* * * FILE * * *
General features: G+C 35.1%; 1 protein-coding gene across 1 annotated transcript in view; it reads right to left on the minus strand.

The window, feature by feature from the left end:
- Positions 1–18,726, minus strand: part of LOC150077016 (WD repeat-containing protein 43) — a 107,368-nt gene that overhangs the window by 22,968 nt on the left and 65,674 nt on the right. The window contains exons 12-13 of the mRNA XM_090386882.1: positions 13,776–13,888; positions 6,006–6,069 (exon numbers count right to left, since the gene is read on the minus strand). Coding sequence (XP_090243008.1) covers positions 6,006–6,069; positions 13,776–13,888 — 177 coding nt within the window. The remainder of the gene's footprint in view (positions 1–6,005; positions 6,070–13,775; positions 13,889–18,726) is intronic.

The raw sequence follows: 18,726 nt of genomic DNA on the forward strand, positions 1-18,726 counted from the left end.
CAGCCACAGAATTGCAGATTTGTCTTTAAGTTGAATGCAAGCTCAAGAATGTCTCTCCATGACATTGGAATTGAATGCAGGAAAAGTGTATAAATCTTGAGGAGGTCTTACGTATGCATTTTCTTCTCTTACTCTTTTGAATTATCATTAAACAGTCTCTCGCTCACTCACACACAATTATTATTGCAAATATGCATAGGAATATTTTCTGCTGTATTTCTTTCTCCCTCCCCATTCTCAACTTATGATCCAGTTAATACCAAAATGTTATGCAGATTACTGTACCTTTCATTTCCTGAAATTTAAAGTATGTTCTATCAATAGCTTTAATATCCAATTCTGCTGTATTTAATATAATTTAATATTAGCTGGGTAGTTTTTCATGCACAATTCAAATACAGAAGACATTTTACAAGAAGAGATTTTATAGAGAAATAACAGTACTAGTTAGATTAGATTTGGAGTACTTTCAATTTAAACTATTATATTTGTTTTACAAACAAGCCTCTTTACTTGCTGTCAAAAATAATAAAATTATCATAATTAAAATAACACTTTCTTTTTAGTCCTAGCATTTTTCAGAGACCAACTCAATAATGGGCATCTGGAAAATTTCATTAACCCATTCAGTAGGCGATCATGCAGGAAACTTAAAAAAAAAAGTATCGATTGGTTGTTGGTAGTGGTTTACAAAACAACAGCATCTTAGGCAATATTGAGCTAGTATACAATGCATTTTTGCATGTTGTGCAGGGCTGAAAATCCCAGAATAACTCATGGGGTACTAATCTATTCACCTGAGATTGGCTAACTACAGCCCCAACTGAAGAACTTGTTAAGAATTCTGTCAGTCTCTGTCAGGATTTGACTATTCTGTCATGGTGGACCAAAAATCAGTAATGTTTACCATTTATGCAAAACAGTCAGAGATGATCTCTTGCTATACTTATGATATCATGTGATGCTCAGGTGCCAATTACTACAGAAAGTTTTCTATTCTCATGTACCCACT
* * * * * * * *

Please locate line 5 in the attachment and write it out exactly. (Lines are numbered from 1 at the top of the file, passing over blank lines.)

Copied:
CAGCCACAGAATTGCAGATTTGTCTTTAAGTTGAATGCAAGCTCAAGAATGTCTCTCCATGACATTGGAATTGAATGCAGGAAAAGTGTATAAATCTTGAGGAGGTCTTACGTATGCATTTTCTTCTCTTACTCTTTTGAATTATCATTAAACAGTCTCTCGCTCACTCACACACAATTATTATTGCAAATATGCATAGGAATATTTTCTGCTGTATTTCTTTCTCCCTCCCCATTCTCAACTTATGATCCAGTTAATACCAAAATGTTATGCAGATTACTGTACCTTTCATTTCCTGAAATTTAAAGTATGTTCTATCAATAGCTTTAATATCCAATTCTGCTGTATTTAATATAATTTAATATTAGCTGGGTAGTTTTTCATGCACAATTCAAATACAGAAGACATTTTACAAGAAGAGATTTTATAGAGAAATAACAGTACTAGTTAGATTAGATTTGGAGTACTTTCAATTTAAACTATTATATTTGTTTTACAAACAAGCCTCTTTACTTGCTGTCAAAAATAATAAAATTATCATAATTAAAATAACACTTTCTTTTTAGTCCTAGCATTTTTCAGAGACCAACTCAATAATGGGCATCTGGAAAATTTCATTAACCCATTCAGTAGGCGATCATGCAGGAAACTTAAAAAAAAAAGTATCGATTGGTTGTTGGTAGTGGTTTACAAAACAACAGCATCTTAGGCAATATTGAGCTAGTATACAATGCATTTTTGCATGTTGTGCAGGGCTGAAAATCCCAGAATAACTCATGGGGTACTAATCTATTCACCTGAGATTGGCTAACTACAGCCCCAACTGAAGAACTTGTTAAGAATTCTGTCAGTCTCTGTCAGGATTTGACTATTCTGTCATGGTGGACCAAAAATCAGTAATGTTTACCATTTATGCAAAACAGTCAGAGATGATCTCTTGCTATACTTATGATATCATGTGATGCTCAGGTGCCAATTACTACAGAAAGTTTTCTATTCTCATGTACCCACT